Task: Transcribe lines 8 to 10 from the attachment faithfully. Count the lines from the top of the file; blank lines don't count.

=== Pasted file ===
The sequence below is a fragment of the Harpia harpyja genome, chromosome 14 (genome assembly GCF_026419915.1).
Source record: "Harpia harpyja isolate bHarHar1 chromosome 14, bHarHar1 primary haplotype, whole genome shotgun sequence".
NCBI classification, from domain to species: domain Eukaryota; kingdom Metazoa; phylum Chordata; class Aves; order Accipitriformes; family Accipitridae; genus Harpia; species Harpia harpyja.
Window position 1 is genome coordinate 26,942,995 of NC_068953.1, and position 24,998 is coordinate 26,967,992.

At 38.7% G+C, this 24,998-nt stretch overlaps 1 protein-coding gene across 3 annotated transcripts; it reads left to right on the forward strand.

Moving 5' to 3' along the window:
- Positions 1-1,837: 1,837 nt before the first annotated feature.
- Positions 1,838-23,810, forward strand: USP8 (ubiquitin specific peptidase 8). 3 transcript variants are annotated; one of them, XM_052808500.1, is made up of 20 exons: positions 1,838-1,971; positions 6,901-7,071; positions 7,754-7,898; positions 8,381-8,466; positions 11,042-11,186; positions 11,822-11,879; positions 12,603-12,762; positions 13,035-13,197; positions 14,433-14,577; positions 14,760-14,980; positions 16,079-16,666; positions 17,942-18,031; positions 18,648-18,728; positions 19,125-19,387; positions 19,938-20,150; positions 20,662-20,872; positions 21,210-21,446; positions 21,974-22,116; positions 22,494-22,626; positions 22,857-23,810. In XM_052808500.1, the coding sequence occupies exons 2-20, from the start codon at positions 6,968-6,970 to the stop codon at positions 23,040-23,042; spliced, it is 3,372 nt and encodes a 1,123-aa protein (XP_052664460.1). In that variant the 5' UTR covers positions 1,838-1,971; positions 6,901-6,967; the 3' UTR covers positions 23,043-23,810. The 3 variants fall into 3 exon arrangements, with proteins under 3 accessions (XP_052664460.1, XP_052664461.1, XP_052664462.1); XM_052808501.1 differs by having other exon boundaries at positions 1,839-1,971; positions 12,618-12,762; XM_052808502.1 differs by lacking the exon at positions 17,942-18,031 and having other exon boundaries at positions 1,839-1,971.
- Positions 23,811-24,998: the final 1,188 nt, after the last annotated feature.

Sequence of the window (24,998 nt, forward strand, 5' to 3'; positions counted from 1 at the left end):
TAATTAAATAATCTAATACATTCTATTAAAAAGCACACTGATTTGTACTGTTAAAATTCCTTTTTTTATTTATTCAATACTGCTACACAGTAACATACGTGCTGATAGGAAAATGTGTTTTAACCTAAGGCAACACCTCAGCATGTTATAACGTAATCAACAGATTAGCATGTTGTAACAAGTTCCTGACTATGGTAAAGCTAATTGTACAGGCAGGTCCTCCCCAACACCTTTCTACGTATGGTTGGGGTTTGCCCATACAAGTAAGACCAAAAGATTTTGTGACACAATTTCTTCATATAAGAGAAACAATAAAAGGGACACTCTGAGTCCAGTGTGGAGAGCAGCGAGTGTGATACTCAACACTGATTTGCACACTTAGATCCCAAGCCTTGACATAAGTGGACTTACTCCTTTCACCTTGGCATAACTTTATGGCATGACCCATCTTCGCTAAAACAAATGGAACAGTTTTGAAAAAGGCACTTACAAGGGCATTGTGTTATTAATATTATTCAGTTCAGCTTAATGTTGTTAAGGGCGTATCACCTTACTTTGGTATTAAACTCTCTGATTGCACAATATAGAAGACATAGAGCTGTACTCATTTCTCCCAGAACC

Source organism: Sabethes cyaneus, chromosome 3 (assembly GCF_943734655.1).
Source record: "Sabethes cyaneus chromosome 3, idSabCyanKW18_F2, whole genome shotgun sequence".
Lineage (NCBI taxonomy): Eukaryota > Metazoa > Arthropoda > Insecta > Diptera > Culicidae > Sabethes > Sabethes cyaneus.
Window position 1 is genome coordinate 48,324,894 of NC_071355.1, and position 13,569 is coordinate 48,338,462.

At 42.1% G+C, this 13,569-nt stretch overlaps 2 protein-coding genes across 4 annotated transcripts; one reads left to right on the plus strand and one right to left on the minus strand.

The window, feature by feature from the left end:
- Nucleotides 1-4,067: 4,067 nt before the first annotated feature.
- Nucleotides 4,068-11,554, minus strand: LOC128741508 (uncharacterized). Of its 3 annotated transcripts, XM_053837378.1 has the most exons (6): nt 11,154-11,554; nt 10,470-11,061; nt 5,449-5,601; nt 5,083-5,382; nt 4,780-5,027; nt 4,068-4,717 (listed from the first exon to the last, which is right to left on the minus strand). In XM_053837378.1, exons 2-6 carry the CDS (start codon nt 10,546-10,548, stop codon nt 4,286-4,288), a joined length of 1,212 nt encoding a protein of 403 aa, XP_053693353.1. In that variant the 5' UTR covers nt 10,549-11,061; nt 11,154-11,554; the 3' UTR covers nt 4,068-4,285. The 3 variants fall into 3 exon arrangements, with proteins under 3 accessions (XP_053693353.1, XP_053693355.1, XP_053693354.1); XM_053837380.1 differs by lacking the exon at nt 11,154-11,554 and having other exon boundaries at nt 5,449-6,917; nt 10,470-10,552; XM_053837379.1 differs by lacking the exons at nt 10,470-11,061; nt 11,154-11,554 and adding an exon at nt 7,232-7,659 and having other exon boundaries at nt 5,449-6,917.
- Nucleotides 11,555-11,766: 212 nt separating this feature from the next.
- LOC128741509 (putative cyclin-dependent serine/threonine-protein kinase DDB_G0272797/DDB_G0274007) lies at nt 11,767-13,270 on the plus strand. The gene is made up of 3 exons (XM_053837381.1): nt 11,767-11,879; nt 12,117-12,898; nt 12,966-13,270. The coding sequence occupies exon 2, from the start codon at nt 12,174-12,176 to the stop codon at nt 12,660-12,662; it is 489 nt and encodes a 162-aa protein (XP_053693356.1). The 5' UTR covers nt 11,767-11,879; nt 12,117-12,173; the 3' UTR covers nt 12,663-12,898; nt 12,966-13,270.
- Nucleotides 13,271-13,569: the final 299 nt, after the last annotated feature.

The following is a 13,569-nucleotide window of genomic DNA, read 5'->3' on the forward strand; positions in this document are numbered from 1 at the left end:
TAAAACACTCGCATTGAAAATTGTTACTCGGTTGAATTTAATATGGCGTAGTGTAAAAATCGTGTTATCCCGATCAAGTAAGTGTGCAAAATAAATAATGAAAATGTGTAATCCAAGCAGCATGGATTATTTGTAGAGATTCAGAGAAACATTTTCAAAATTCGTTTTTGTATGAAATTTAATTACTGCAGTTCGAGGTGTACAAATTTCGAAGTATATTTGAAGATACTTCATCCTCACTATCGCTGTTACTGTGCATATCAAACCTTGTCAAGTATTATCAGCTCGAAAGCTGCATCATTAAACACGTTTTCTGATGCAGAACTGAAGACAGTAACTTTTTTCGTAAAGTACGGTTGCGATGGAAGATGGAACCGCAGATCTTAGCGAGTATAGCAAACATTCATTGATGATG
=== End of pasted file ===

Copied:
- Positions 1,838-23,810, forward strand: USP8 (ubiquitin specific peptidase 8). 3 transcript variants are annotated; one of them, XM_052808500.1, is made up of 20 exons: positions 1,838-1,971; positions 6,901-7,071; positions 7,754-7,898; positions 8,381-8,466; positions 11,042-11,186; positions 11,822-11,879; positions 12,603-12,762; positions 13,035-13,197; positions 14,433-14,577; positions 14,760-14,980; positions 16,079-16,666; positions 17,942-18,031; positions 18,648-18,728; positions 19,125-19,387; positions 19,938-20,150; positions 20,662-20,872; positions 21,210-21,446; positions 21,974-22,116; positions 22,494-22,626; positions 22,857-23,810. In XM_052808500.1, the coding sequence occupies exons 2-20, from the start codon at positions 6,968-6,970 to the stop codon at positions 23,040-23,042; spliced, it is 3,372 nt and encodes a 1,123-aa protein (XP_052664460.1). In that variant the 5' UTR covers positions 1,838-1,971; positions 6,901-6,967; the 3' UTR covers positions 23,043-23,810. The 3 variants fall into 3 exon arrangements, with proteins under 3 accessions (XP_052664460.1, XP_052664461.1, XP_052664462.1); XM_052808501.1 differs by having other exon boundaries at positions 1,839-1,971; positions 12,618-12,762; XM_052808502.1 differs by lacking the exon at positions 17,942-18,031 and having other exon boundaries at positions 1,839-1,971.
- Positions 23,811-24,998: the final 1,188 nt, after the last annotated feature.

Sequence of the window (24,998 nt, forward strand, 5' to 3'; positions counted from 1 at the left end):